Indigenous people are over-represented as professional players in many sporting codes, and recently a trend has developed whereby Indigenous athletes are choosing to play internationally for their heritage nations as opposed to the top-tier countries they reside in. With regard to rugby league and rugby union, many of these athletes are Pasifika who have had minimal exposure to their heritage nations, being born and raised in, for example, Aotearoa New Zealand, Australia or the United States. Nevertheless, this cohort is increasingly choosing to play for their heritage nations, despite the substantial cut in pay and available resources this decision entails.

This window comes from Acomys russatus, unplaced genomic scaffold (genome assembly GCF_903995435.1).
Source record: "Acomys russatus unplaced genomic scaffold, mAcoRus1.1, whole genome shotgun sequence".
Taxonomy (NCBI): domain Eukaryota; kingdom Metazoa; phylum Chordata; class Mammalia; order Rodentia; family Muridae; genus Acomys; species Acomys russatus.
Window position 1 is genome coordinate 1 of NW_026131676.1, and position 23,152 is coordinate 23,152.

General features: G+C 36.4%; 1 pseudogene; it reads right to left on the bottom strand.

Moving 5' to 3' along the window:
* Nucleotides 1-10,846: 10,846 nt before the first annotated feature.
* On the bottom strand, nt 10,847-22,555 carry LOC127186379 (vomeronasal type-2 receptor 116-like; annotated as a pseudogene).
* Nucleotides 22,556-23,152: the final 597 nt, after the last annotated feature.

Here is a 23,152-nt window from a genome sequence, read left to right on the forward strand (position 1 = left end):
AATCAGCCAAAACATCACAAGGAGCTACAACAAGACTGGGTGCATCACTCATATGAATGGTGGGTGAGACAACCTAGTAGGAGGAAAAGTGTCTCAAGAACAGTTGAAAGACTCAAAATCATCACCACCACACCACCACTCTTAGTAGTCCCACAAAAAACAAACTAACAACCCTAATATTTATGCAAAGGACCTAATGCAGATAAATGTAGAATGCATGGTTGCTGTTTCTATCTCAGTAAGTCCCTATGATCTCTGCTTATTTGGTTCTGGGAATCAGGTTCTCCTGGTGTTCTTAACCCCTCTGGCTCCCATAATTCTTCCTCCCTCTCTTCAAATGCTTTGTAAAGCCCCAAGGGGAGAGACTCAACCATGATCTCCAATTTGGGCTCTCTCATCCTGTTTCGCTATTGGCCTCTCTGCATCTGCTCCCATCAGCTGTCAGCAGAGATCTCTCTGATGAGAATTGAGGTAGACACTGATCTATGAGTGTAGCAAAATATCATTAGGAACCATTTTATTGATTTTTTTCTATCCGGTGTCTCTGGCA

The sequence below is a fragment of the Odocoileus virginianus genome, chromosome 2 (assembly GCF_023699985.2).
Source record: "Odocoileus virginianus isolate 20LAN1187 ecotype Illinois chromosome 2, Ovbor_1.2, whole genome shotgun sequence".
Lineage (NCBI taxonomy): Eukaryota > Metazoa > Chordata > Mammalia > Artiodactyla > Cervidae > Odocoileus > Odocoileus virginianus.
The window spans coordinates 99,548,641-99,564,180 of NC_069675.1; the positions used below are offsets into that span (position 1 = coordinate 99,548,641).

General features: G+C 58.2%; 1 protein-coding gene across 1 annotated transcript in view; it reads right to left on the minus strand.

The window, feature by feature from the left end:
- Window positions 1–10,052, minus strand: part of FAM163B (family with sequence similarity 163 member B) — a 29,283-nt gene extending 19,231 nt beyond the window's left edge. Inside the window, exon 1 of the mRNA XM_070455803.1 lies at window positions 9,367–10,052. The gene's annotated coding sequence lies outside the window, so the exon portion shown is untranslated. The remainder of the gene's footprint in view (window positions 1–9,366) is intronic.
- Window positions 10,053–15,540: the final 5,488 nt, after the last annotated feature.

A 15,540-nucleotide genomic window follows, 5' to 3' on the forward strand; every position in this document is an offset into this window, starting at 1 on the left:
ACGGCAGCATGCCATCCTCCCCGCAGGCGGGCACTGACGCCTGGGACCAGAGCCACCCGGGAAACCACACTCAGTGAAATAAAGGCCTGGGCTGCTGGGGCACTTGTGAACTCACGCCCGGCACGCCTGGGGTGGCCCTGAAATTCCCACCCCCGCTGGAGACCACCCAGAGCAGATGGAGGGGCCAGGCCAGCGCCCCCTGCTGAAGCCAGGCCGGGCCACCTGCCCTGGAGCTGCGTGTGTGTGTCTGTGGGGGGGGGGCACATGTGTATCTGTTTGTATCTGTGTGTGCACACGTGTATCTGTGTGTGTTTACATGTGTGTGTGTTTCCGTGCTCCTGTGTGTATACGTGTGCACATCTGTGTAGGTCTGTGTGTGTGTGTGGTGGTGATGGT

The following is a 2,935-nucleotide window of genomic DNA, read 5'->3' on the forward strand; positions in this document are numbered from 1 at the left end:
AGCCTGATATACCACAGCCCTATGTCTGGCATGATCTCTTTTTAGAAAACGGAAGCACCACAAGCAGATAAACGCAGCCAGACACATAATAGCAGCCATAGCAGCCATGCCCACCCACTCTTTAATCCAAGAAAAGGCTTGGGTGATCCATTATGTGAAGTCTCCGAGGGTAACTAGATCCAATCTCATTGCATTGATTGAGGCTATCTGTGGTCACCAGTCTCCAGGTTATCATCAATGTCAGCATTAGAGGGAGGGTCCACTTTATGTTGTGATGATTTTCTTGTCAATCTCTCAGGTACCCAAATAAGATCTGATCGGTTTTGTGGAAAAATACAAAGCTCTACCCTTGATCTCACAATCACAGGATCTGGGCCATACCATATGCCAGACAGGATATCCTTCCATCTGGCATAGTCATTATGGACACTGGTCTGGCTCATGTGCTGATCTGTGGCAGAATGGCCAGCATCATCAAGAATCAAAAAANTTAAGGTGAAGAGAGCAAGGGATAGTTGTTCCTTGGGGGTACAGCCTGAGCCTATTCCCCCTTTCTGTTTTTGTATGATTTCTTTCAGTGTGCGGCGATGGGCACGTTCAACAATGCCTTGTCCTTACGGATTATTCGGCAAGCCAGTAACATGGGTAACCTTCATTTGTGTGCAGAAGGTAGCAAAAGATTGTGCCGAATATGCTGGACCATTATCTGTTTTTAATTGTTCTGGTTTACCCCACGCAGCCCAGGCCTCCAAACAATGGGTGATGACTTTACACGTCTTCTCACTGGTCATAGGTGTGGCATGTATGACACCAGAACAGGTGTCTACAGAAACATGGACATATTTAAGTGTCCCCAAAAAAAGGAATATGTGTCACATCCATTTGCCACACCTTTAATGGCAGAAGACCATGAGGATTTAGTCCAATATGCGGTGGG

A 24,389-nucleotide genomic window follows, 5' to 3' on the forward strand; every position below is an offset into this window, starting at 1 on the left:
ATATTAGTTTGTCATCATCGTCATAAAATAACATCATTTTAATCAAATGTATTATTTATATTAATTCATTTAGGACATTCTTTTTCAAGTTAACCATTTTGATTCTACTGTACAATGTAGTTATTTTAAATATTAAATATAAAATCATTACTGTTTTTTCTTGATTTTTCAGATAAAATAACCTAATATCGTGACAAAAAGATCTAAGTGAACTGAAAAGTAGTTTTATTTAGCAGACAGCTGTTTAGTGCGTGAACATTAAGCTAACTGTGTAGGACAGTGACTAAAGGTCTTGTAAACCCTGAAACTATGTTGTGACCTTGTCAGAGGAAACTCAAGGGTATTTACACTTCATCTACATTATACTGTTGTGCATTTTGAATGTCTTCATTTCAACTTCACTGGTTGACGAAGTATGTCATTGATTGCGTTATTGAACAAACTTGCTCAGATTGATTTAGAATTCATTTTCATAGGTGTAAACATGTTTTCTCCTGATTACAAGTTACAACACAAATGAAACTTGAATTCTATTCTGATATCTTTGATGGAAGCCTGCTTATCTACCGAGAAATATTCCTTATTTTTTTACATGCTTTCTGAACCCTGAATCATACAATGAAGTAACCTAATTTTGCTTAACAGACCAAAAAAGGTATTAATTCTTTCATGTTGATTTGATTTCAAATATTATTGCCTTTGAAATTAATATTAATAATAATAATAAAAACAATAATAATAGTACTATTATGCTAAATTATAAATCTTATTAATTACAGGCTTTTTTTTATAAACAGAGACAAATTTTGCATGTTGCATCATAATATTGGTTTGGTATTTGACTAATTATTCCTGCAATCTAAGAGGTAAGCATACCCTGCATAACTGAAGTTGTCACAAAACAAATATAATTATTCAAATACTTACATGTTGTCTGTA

The COVID-19 pandemic has caused the world to stop. It has halted societal modes of being and operating, and collective responsibility is now premised on a discourse of prevention or fear. These tensions are also relevant to higher education. In this situation report we aim to elucidate such tensions through Pacific Indigenous philosophy that affirms collective and relational ontologies by way of transnational Pasifika engagement in the university. This report is produced by two Pasifika researchers who have never physically met. However, through the digital vä, their voices are connected to tell this story.